Finally, opportunities in sales—a subset of the marketing function—are extremely varied and plentiful. Virtually all industries and companies need people to fulfill the sales function, and a sales career often provides a path into product management. Modern sales techniques often include implementation of marketing tools, and many larger firms have specific training programs that develop sales professionals to move into greater roles managing larger territories and other sales people.

Regardless of the specific marketing position, there are some basic skills and interests that marketing professionals should possess. Marketers enjoy leading a process from start to finish. They “own” their product or service and essentially run a small business, so entrepreneurial interest is a positive trait.

Marketing professionals have high creative interests and are effective communicators. In addition, marketing careers call for a strong interest in managing people, as many marketing efforts are organized around teams.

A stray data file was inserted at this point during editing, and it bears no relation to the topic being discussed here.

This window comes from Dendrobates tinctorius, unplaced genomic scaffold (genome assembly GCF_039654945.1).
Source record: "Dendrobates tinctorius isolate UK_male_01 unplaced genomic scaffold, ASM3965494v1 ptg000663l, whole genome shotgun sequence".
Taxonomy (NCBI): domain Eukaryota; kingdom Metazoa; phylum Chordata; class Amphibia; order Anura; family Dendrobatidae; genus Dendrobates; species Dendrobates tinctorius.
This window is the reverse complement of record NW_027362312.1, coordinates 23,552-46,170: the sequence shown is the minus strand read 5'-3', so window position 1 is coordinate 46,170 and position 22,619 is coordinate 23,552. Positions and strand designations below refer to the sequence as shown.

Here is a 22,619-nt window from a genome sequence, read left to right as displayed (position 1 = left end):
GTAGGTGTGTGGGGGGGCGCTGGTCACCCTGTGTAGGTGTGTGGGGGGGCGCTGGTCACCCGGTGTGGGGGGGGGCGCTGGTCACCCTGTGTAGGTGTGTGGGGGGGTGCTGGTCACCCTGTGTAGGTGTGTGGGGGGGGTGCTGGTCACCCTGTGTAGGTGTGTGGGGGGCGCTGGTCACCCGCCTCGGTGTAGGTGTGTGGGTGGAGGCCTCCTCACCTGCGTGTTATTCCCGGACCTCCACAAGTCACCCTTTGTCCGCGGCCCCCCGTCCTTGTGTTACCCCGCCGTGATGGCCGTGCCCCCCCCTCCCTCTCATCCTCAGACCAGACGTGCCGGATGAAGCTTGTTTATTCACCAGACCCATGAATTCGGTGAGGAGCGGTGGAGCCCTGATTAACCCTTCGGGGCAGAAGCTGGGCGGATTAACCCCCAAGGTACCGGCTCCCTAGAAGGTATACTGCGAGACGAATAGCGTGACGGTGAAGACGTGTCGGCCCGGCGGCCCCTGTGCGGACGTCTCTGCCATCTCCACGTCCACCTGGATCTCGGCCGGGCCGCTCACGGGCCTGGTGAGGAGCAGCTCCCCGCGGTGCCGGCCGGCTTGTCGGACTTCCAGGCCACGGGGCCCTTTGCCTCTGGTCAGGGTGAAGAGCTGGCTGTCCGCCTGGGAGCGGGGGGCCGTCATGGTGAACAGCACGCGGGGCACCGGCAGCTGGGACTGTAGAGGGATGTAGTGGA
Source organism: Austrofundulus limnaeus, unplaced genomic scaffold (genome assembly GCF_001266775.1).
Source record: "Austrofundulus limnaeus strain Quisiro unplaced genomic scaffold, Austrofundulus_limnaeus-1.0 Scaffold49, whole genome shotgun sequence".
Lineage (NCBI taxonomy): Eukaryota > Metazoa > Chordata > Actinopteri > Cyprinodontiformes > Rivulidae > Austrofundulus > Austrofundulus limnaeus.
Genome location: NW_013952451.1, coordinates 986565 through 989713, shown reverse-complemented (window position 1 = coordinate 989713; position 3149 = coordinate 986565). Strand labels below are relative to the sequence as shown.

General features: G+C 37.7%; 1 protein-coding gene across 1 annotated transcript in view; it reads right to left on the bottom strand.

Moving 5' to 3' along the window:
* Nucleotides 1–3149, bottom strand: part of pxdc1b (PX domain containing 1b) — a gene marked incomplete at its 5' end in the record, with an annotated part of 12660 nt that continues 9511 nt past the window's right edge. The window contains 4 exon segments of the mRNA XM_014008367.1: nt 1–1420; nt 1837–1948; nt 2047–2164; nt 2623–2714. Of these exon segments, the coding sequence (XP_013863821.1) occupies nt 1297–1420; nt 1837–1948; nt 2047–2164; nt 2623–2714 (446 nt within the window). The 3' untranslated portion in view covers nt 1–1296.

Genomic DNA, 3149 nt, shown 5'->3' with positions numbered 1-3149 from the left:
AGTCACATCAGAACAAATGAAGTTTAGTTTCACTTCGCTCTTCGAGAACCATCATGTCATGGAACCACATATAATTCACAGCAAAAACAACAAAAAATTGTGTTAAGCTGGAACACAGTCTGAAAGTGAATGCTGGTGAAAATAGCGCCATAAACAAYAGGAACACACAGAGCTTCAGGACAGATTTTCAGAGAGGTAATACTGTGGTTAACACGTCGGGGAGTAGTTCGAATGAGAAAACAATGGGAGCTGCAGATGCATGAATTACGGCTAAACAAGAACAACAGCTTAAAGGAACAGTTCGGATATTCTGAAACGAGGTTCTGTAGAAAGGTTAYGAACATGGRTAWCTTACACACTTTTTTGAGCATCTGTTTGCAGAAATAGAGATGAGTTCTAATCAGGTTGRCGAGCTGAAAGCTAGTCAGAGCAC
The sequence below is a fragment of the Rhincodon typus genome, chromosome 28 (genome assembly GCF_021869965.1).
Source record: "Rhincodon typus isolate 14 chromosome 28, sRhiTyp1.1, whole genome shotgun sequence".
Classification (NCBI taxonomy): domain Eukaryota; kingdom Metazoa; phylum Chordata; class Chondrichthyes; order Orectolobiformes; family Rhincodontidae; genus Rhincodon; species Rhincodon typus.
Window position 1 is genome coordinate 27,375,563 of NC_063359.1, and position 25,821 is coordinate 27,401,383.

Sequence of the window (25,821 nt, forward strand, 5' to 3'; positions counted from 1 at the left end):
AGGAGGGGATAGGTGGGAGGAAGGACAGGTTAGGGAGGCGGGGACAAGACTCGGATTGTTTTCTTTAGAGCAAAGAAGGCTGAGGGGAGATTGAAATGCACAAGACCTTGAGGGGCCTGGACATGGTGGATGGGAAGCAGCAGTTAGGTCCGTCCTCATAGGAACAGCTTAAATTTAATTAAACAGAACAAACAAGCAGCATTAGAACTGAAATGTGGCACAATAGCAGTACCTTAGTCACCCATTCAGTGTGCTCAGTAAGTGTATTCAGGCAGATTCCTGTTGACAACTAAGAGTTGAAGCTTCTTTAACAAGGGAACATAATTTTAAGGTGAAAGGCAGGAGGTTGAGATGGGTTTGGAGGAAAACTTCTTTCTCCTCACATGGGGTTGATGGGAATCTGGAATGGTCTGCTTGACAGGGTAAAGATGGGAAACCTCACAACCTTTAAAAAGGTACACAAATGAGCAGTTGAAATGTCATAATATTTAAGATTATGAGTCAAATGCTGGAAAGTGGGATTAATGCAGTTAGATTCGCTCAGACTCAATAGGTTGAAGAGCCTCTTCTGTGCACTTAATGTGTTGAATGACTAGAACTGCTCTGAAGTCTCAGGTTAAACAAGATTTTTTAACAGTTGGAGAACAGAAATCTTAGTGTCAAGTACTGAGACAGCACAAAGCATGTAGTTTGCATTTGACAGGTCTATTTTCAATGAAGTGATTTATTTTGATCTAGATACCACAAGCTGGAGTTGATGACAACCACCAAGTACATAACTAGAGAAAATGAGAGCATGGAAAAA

Marketing professionals can expect a fast-paced, diverse, dynamic work experience, and very few describe their work as “boring” or “routine.” Travel is a job requirement, whether to a field sales office, manufacturing facility, customer account, advertising agency, or to supervise local market research.

Accounting Careers

A top business school dean once called accounting “the mother of all business disciplines.” Of course, he was an accountant himself and may have been biased toward his profession, but the fact remains that the very first business courses ever offered at colleges and universities at the turn of the 20th century were in accounting. Without accounting, a business could not function.

Simply put, accounting is the bookkeeping methods involved in recording business transactions and in the preparation of statements that summarize a company’s activity so that the business can be evaluated and managed.